Your posts from last week were so interesting– so full of ideas, representing so much engagement with the texts and with each other– that I really wish we’d met to talk about them. Since we didn’t, I want to carry a few of your ideas from last week into this week, too, as we get into the last set of critical readings that are paired with The Museum of Innocence.
And I also want to start talking about essays, annotations, and thesis, so you can have these things in mind as we talk about other things. One of our readings for this week is Gordon Harvey’s “Elements of the Essay,” which is a short inventory of the ingredients we should find in every good piece of academic writing. Let’s focus on the first two “elements”– thesis and motive– this week and use them to organize our discussion about the rest of the texts. We’ll also start talking about “keyterms,” and I’m going to start adding a tab to that part of the blog as well so we can accumulate references that may be useful for you as you start your thesis.
OK! I hope we’ll talk this week about the various kinds of “distance” you describe. I was interested to hear you talk about the icy quality of the affective/emotional engagement that Pamuk constructs between his reader and his protagonist– and I was really interested to hear you read this kind of distance in terms of class, gender, and cultural/geographic distance. (I think there are a wealth of paper topics here!)
Stacey wrote a really elegant paraphrase of Casanova’s argument, which seems relevant for this discussion. She writes that “Pascale Casanova’s “Literature as a World” in short lays the claim that if a country does not have a high standing in either the economic or political worlds, the works of it’s writers are less likely to see the world beyond their countries borders.”
Pamuk comes from a nation that is marginal–that is, without high standing– in the “world literary space” that Casanova describes, but Pamuk’s novels circulate broadly nonetheless through nations that have historically been central in that global sphere. That means that it’s kind of remarkable that we have access to his novels at all, and it raises a question: What does Pamuk do in this text to bring a reader like you into it, even though that is statistically unlikely to happen?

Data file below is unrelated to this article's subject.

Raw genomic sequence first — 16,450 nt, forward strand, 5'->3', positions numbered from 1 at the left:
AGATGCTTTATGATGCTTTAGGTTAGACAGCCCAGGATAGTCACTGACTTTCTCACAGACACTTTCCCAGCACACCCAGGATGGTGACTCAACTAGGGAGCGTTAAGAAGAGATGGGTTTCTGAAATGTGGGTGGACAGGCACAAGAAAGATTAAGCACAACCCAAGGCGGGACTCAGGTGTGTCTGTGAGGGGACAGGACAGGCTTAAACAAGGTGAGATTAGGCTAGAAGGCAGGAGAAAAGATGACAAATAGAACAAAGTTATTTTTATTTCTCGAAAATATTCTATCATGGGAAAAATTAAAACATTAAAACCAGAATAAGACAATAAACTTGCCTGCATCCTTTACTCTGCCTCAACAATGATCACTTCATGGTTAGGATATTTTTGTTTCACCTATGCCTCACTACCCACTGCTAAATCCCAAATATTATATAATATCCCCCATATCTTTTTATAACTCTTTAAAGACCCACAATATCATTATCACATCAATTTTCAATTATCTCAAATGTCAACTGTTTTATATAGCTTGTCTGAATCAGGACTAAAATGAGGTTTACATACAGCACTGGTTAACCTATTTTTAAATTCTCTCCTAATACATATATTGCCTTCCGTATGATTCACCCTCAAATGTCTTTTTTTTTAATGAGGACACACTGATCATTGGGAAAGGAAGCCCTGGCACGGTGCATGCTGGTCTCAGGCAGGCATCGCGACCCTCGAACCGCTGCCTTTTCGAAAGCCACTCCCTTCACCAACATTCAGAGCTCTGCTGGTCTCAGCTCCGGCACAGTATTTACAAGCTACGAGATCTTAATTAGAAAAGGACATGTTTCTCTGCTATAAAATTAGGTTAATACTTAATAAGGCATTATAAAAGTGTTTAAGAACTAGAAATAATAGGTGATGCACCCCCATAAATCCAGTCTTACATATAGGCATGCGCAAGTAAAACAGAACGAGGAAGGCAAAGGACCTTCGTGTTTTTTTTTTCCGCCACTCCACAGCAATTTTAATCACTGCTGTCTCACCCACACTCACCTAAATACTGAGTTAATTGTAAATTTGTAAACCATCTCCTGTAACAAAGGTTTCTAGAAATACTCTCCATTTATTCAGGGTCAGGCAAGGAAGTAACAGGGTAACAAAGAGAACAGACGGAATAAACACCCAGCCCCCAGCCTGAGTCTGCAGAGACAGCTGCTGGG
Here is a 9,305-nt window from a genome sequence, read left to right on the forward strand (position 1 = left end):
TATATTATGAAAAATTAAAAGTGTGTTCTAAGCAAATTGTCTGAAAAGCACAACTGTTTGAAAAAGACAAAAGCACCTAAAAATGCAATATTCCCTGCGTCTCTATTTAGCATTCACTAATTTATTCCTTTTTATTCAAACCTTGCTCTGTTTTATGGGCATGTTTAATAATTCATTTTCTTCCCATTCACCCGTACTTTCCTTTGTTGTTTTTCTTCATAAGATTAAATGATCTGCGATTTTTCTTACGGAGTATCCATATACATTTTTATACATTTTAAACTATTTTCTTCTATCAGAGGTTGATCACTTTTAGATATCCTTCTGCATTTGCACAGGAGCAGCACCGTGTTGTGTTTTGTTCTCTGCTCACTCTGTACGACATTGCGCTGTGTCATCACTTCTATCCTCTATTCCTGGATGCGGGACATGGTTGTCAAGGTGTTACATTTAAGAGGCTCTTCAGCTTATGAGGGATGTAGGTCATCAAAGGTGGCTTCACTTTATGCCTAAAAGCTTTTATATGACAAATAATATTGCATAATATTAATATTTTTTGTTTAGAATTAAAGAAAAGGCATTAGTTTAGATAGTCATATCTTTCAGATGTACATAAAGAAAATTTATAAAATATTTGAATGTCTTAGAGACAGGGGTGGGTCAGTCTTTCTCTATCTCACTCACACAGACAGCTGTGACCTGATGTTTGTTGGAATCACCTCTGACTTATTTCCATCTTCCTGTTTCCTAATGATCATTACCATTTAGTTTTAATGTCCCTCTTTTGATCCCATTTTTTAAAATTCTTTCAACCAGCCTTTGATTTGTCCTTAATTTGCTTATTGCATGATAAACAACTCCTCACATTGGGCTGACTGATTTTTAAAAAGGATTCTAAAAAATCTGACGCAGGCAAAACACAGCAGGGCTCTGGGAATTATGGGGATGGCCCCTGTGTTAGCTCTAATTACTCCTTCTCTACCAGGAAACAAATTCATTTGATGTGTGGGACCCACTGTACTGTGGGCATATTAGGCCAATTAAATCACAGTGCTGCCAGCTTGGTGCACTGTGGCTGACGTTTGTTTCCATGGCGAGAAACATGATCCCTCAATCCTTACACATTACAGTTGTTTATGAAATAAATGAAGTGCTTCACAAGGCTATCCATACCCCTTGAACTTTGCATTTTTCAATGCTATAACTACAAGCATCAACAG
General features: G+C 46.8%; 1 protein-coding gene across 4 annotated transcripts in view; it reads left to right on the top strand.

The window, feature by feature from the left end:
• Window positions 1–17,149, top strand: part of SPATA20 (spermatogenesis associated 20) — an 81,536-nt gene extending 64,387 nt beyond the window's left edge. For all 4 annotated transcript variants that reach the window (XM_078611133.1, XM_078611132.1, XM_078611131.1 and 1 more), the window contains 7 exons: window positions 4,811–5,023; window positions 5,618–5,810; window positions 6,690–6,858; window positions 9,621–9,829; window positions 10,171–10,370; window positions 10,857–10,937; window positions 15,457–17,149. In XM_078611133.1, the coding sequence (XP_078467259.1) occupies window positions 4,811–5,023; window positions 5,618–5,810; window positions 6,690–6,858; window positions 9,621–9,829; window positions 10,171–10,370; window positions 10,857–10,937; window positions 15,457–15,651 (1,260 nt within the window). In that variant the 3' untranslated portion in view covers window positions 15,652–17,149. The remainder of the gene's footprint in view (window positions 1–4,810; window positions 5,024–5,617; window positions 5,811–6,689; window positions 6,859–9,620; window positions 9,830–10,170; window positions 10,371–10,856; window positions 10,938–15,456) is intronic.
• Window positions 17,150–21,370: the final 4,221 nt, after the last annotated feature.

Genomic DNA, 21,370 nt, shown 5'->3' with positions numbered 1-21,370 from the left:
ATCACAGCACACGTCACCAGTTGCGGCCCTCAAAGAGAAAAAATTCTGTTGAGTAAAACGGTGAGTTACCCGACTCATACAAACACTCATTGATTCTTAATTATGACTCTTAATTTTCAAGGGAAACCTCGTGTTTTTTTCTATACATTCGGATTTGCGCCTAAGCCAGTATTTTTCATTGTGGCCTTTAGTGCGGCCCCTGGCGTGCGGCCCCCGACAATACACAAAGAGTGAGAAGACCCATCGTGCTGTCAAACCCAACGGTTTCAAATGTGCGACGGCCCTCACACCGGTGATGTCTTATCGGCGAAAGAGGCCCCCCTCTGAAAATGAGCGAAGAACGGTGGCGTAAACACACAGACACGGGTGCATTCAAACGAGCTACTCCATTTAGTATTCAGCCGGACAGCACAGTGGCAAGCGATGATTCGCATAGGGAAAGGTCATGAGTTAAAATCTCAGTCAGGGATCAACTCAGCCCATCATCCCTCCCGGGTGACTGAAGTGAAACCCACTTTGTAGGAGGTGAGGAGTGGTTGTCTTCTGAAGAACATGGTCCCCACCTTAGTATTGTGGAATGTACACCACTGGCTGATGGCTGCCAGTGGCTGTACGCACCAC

We might use that question ^^^ as a way into the more general question that Maggie asks: “What makes some literature valuable and some not? Not necessarily good, just valuable. Not because of a literary rebirth or a city, but why we still read “the classics” when are they still classics, or are they outdated?”
This is a question with particular pertinence when we’re talking about literature of the contemporary period, like Pamuk’s. How do we recognize a contemporary classic when we see one? By what criteria should we decide whether Pamuk’s work is valuable or not?
And is the distance that you’re describing a sign of high value, or low?
A number of you also talked about the effects to which we see the novel’s setting and its other characters through Kemal’s eyes. (In theoretical terms, we could say that Kemal focalizes the novel.) But there’s also a paradox here. Seeing the world through the protagonist’s eyes isn’t the same thing as identifying with him, as Anjila suggested:
“Distance is also used in order to limit the audience, and to focus on Kemal. In the text, it states, ‘With all my will, I resolved to extract myself from this bed, this room, and these objects that had aged so beautifully, that were so heavy, with the fragrance of happy love, each one murmuring, creaking, rustling of its own accord’ (Pamuk 157). From this quote, we see only Kemal’s perspective, which is what we see throughout the book. The audience is never truly addressed, but Kemal’s perspective is always on display without giving the audience too much into his emotions.”
This will lead us also into the readings from Wilde and Lukacs about the kinds of truth we expect to get from a realist novel. If you were going to use one of these theoretical texts to develop an essay question– or a thesis, or a motive– how would you do it? What keyterms might help you, and how might you use them?